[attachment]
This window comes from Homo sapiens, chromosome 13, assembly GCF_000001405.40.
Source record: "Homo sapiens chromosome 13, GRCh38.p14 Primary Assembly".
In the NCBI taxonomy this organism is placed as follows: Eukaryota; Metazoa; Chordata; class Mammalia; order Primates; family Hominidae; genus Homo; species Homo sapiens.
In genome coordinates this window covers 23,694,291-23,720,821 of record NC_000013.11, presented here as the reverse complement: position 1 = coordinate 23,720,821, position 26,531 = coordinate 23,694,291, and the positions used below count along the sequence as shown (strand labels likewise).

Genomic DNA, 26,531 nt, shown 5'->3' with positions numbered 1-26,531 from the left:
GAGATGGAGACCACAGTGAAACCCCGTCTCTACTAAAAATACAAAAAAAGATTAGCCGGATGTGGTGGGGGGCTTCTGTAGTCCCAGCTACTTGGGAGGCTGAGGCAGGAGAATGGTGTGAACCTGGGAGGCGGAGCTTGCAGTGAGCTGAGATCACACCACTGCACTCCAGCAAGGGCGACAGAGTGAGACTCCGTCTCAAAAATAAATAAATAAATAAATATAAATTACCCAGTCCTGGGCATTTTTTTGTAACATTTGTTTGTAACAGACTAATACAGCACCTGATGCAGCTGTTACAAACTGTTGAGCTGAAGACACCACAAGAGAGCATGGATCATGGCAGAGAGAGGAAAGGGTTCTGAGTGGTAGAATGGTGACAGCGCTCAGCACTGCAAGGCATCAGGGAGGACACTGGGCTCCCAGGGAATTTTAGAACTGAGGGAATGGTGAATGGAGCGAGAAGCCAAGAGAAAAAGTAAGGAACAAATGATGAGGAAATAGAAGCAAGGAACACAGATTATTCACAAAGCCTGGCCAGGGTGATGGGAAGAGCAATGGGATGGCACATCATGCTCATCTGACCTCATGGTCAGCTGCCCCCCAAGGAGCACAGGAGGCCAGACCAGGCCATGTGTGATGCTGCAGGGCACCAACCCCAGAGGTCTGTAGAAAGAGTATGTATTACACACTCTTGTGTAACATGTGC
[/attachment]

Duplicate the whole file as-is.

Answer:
This window comes from Homo sapiens, chromosome 13, assembly GCF_000001405.40.
Source record: "Homo sapiens chromosome 13, GRCh38.p14 Primary Assembly".
In the NCBI taxonomy this organism is placed as follows: Eukaryota; Metazoa; Chordata; class Mammalia; order Primates; family Hominidae; genus Homo; species Homo sapiens.
In genome coordinates this window covers 23,694,291-23,720,821 of record NC_000013.11, presented here as the reverse complement: position 1 = coordinate 23,720,821, position 26,531 = coordinate 23,694,291, and the positions used below count along the sequence as shown (strand labels likewise).

Genomic DNA, 26,531 nt, shown 5'->3' with positions numbered 1-26,531 from the left:
GAGATGGAGACCACAGTGAAACCCCGTCTCTACTAAAAATACAAAAAAAGATTAGCCGGATGTGGTGGGGGGCTTCTGTAGTCCCAGCTACTTGGGAGGCTGAGGCAGGAGAATGGTGTGAACCTGGGAGGCGGAGCTTGCAGTGAGCTGAGATCACACCACTGCACTCCAGCAAGGGCGACAGAGTGAGACTCCGTCTCAAAAATAAATAAATAAATAAATATAAATTACCCAGTCCTGGGCATTTTTTTGTAACATTTGTTTGTAACAGACTAATACAGCACCTGATGCAGCTGTTACAAACTGTTGAGCTGAAGACACCACAAGAGAGCATGGATCATGGCAGAGAGAGGAAAGGGTTCTGAGTGGTAGAATGGTGACAGCGCTCAGCACTGCAAGGCATCAGGGAGGACACTGGGCTCCCAGGGAATTTTAGAACTGAGGGAATGGTGAATGGAGCGAGAAGCCAAGAGAAAAAGTAAGGAACAAATGATGAGGAAATAGAAGCAAGGAACACAGATTATTCACAAAGCCTGGCCAGGGTGATGGGAAGAGCAATGGGATGGCACATCATGCTCATCTGACCTCATGGTCAGCTGCCCCCCAAGGAGCACAGGAGGCCAGACCAGGCCATGTGTGATGCTGCAGGGCACCAACCCCAGAGGTCTGTAGAAAGAGTATGTATTACACACTCTTGTGTAACATGTGC